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Saturday, October 1, 2016
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- It will soon be three years since Cuban president Raul Castro acknowledged the necessity of introducing structural and conceptual changes in the social and economic model of the country, which is plagued by endemic inefficiency, contradictions, unpredictable factors, and bureaucratic measures and countermeasures that block any movement towards a possible tapping of the creative and productive potential of the island and its people.
Although from the beginning, on July 26, 2007, the then interim government warned that immediate implementation of these modifications was impossible and asked for a grace period to take steps to avoid making new mistakes, Cuban life today is in ever more urgent need of change in a wide range of the country’s social structures and modes of production.
What is clearly necessary are measures that can guarantee, above all, an elevation of living standards for a population that since the early 1990s has seen drastic reductions in its levels of consumption, in its access to material improvements and basic services, and especially in food and housing, which constitute the largest headaches for the millions and millions of Cubans who must struggle day after day just to get by.
True, there have been some changes in this period, almost all of an economic nature, some intended to collect currencies held by certain sectors of the population by allowing Cubans to patronise centres of tourism and open cell phone accounts. Various subsidies and handouts were eliminated -in particular, middle school scholarships and free workers cafeterias in certain ministries- while the number of subsidised products available with the ration card was slashed.
There were attempts to increase the efficiency of the agricultural sector by dividing up a part of the numerous state land holdings that had (unbelievably) lain fallow as a result of a highly regulated land-use system, and by creating more direct connections between producers and consumers.
An initiative was undertaken to fight corruption and a lack of state control by creating a central regulatory agency that would -or should- oversee the prosecution of certain categories of theft, “misuse of resources”, and the unimaginably varied range of schemes that have grown up in every area and every level of Cuban production, services, and bureaucracy.
In reality all of these moves -though both obvious and necessary- have barely affected Cuba’s centralised state apparatus and done almost nothing to relieve the basic problems of the people, which remain for the most part unchanged over the last two decades: the low purchasing power of state salaries, which forces people to find alternative sources of income or to live off of “inventions” outside of state labour regulations; the shortage of products at farmers markets and high prices (a kilogram of pork costs a worker three days’ wages) caused by a system that has failed in every possible way; the near eternal and seemingly unsolvable problem of the housing shortage and overcrowding (with all of the social fallout it causes).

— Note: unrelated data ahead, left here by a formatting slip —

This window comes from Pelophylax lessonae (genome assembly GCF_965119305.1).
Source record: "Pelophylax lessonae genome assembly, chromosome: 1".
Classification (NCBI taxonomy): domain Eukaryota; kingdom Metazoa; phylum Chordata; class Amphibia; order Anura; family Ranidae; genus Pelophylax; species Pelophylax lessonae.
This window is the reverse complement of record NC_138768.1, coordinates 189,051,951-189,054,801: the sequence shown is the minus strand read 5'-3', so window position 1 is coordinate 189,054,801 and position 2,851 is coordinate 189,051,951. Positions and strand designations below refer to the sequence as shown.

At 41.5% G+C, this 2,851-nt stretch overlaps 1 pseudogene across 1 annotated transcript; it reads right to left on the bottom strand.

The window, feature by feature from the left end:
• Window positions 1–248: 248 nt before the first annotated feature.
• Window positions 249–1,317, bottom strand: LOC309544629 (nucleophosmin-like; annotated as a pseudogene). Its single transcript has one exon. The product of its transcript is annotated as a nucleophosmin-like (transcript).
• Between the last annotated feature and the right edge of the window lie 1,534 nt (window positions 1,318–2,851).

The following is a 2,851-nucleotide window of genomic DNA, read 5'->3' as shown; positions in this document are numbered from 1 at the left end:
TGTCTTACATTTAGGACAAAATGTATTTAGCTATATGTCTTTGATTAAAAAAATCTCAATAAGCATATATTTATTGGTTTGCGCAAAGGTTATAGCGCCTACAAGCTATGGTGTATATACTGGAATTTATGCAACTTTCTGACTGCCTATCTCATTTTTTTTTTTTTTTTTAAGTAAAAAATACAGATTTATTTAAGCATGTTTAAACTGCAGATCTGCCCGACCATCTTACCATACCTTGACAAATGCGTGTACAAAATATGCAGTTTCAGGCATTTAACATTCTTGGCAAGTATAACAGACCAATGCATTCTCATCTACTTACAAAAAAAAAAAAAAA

Add to these problems the ever more alarming flaws of the healthcare system (the most dramatic example of which was the death from cold of tens of patients in the Havana psychiatric hospital, an event supposedly still under investigation), the educational system (the decline in the quality of instruction is evident at first sight and was noted eventually in the official press) and even the field of sports (where there have been inconceivable debacles, even in Cuba’s traditional strengths, like baseball and boxing).
Many families benefitted from the Obama administration’s move to lift limits on travel to the island by Cubans living in the US and on remittances from the US to family members back home. But the resources introduced as a result, though they ease daily life for many in the country and fill state coffers, do not carry over into a strengthening of economic structures outside the centralised state system because there are no mechanisms in place to accomplish this.
What is contradictory in this situation is the fact that this influx from abroad always generates differences in economic advantage, further exacerbating the disparities in Cuban society and leading to the emergence of a privileged class not as a result of its own abilities and efforts but rather its access to currency. As a result, while certain young Cubans have enough money to invest a thousand dollars to receive breast implants, the majority live counting every devalued peso just to survive.
While in recent months the political temperature of the island has risen notably, the essential changes that many hope for have not materialised, and daily life remains as arduous and complicated as in previous years. In addition, there are even threats that social benefits may be cut further by a state that is trying to end its paternalism without abandoning the essence of this political and philosophical approach. As a result, although it is now possible to buy aspirin in pharmacies, the headaches of daily Cuban life go unrelieved because, as I think everybody knows, it will take more than a simple analgesic to treat them. (END/COPYRIGHT IPS)
(*) Leonardo Padura Fuentes is a Cuban writer and journalist whose novels have been translated into more than fifteen languages. His most recent work is The Man Who Loved Dogs, featuring Leon Trotsky and his assassin Ramon Mercader as central characters.